I had a comment in an earlier thread with a link to an article in the Villiage Voice that sheds some light on this little misunderstanding. After reading it it also made sense to me why AIG wanted to hide who all those billions went to.
The victims not only provided the getaway car, they also helped pack the trunk, glove compartment, ashtrays and cupholders with their own cash.
Part of me wonders if there is a link between bad parenting and the current catastrophe.
Call me crazy, but if people learn that they can fuck up royally and still get bailed out, they will have zero motivation not to fuck up, especially if in the short term it makes them tons of money. This is what is incredibly aggravating about all those people saying it would be horrible to let the banks fail. Don’t they get it? If this gets unwound and people don’t lose everything and end up in jail, it will happen again and again and again.
Were these people never parents? It’s not like I want to see people suffer, but you have to have a punishment that fits the crime, and destroying the global economy warrants a bit more than losing your bonus for a year.
Haven’t had time to read all the threads yet, but has anyone seen this yet???????
I really don’t know that I can get any more outraged. And I’m not wingnut enough to turn it up to 11.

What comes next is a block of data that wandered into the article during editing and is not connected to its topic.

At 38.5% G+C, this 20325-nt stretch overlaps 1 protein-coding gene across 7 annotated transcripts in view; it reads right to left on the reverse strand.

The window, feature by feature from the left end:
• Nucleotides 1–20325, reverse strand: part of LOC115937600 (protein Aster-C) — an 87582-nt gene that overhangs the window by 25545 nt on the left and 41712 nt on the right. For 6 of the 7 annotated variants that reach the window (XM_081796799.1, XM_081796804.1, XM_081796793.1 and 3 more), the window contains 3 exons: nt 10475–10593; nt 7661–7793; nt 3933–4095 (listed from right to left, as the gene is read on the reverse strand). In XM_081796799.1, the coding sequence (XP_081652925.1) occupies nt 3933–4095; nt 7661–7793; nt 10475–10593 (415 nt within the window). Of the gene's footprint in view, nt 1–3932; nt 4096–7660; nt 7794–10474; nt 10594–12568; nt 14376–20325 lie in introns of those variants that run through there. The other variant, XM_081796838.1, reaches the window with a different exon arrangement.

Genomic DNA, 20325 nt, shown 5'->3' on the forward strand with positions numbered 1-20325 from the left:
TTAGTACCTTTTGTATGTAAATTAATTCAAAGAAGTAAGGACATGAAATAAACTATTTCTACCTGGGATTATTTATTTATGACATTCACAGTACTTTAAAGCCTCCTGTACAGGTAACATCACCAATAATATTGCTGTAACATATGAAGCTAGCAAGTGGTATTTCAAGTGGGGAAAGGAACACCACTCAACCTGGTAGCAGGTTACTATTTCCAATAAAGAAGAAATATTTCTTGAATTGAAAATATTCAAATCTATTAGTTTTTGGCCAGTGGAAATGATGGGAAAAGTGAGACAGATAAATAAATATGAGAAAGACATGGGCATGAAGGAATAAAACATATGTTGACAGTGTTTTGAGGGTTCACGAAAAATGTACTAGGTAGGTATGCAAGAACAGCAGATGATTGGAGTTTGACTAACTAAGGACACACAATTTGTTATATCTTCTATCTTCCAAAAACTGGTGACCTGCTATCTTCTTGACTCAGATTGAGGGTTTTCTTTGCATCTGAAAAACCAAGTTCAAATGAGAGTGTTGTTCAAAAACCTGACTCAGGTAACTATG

When do we get to claim them as dependents?
Plus it kind of puts the kibosh on the "OMG! They’ll sue if we don’t pay their bonuses" crapola. That ship has already sailed.
Once again I am back in "we are so totally screwed" mode. The more I understand this the more frightened and angry I become. The worst part is that I feel completely powerless.
We are not transitioning into anything that resembes a socialist economy contrary to all the bruhaha – instead we are transitioning into a feudal economy. The rich and powerful are just too rich and too powerful to be restrained in any meaningful way – and they are living off all of our peasant labor.
This is certainly no longer capitalism in any meaningful way, or by any reasonable definition.
I wonder if this is all happening now, because its long enough that the people who lived through the great depression have either passed away or retired. People who lived through that period in my experience were conservative in the good sense of the word; they saved, they avoided unnecessary expenses. Remembering what happened before, I think they would have hesitated before deregulating everything and kicking it up to 11 throwing themselves into leveraged investments that couldn’t possibly fail. I think we may be about to relearn some of those lessons.
I think you’re right. The memories of laissez fair capitalism promoted by conservative business ideology and the destruction it wrought faded, and the wingnut’s took advantage of it. I suspect it will happen again in 4O or 50 years, and somebody will again say, "we are idiots".
Here’s my take on this entire mess…